Tool Kit for Filtering News & Taking Civic Action

February 5th, 2017

truthometer-190x300I’m learning how to filter news and just about any information or media I come across (online, print, video).

I think improving your filtering skills has become critical. We are getting flooded by fake news, disinformation and propaganda.

It is becoming more apparent (at least to me) that with the arrival of Trump politics citizens need to take more responsibility for figuring out where information is coming from and what are the verifiable elements in news stories.

Here is a post that has given me a guide for improving my news filtering skills.

Truth, truthiness, triangulation: A news literacy tookit for a “post-truth” world

We were guaranteed a free press,  We were not guaranteed a neutral or a true press. We can celebrate the journalistic freedom to publish without interference from the state.  We can also celebrate our freedom to share multiple stories through multiple lenses.

But it has always been up to the reader or viewer to make the reliability and credibility decisions.  It is up to the reader or viewer to negotiate truth.

Media Literacy, social learning, Workplace-Network Learning

Civic Innovation – the Internet of Cities

February 4th, 2017

As I wade through the many articles and opinion pieces on what is happening around the world with our economy and the future of work, I came across this post by Dylan Hendricks. The Near-Term Future of Democracy and Civic Innovation: The Internet of Cities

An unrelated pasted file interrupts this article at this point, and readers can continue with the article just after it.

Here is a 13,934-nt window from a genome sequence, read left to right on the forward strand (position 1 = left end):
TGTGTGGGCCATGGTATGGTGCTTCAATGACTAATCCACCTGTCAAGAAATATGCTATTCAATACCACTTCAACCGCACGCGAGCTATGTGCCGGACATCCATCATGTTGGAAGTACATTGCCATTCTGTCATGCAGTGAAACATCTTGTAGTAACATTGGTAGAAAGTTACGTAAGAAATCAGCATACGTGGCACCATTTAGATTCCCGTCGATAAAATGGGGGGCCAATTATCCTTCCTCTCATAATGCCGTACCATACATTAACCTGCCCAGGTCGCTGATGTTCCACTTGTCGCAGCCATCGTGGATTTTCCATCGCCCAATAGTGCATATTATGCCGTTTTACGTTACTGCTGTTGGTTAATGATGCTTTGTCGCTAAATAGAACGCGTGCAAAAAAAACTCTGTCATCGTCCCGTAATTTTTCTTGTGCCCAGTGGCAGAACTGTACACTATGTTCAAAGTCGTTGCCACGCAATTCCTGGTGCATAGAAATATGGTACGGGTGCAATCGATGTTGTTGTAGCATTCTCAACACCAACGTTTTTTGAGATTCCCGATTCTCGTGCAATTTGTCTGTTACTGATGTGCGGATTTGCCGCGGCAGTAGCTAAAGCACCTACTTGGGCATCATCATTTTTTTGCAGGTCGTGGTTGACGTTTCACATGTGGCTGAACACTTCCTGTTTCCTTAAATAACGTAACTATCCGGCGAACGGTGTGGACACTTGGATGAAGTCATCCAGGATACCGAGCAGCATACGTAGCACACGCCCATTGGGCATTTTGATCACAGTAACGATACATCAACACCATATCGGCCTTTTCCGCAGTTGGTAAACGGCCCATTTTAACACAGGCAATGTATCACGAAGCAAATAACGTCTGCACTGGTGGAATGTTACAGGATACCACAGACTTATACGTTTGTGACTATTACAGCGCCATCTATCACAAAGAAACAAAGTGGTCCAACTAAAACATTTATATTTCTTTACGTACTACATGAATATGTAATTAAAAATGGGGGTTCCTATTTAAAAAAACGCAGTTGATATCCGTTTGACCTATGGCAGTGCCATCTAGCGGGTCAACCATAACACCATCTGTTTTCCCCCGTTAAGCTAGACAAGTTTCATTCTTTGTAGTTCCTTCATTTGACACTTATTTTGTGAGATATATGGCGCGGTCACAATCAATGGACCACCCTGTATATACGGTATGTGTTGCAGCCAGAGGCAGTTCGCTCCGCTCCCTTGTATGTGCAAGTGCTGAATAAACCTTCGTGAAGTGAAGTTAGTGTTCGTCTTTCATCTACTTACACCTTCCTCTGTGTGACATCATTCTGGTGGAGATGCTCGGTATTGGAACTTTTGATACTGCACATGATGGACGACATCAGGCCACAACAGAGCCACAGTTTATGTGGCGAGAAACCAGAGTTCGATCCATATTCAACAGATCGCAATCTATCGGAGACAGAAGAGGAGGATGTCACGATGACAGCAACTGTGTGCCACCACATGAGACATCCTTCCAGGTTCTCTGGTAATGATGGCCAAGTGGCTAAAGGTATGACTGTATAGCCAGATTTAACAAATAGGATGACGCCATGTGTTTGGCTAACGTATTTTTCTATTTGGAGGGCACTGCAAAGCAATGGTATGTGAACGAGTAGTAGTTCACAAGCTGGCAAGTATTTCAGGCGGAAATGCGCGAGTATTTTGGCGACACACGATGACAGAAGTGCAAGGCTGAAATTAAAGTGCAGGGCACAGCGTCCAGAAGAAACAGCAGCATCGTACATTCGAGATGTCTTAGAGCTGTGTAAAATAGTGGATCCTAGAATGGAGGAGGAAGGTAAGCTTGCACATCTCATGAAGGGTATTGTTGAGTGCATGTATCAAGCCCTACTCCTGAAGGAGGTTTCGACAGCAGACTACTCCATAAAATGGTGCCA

I thought Mr. Hendricks framing of the problem as a failure of our governance structures was spot on.  He makes a case for the Internet of Cities and gives us a series of steps that can help cities stabilize and move through the turbulence. There is much to consider in this post. His assessment provides new rays of light that hold promise.

Dylan Hendricks is the Director of the Ten-Year Forecast at the Institute for the Future. Speaker and researcher on mythology, the future, and the mythology of the future.

The Problem:

It’s becoming clear that global governance bodies like the UN and WTO are failing to stabilize and maintain the post-WWII geopolitical order. Global growth has stagnated.Multinationals acquire each other at unprecedented rates as nations compete for their largess. Conflict is brewing around the world, manifesting in frequent bursts of civil unrest and factional warfare. All this, and climate change and political upheaval have fomented the worst migrant crisis in modern history.

Most national governments now face an existential battle on two fronts: protecting themselves from their own disgruntled populations, and defending against foreign governments vying for power in the next wave of global dominance. It’s as though we’re in one big Mexican standoff between every country and religion and tribe in the world, all pointing guns at each other while we wait for the next big shoe to drop. That’s how Russia, though economically beleaguered and globally isolated, has found itself so powerful suddenly — it’s a good time to be a chaos agent.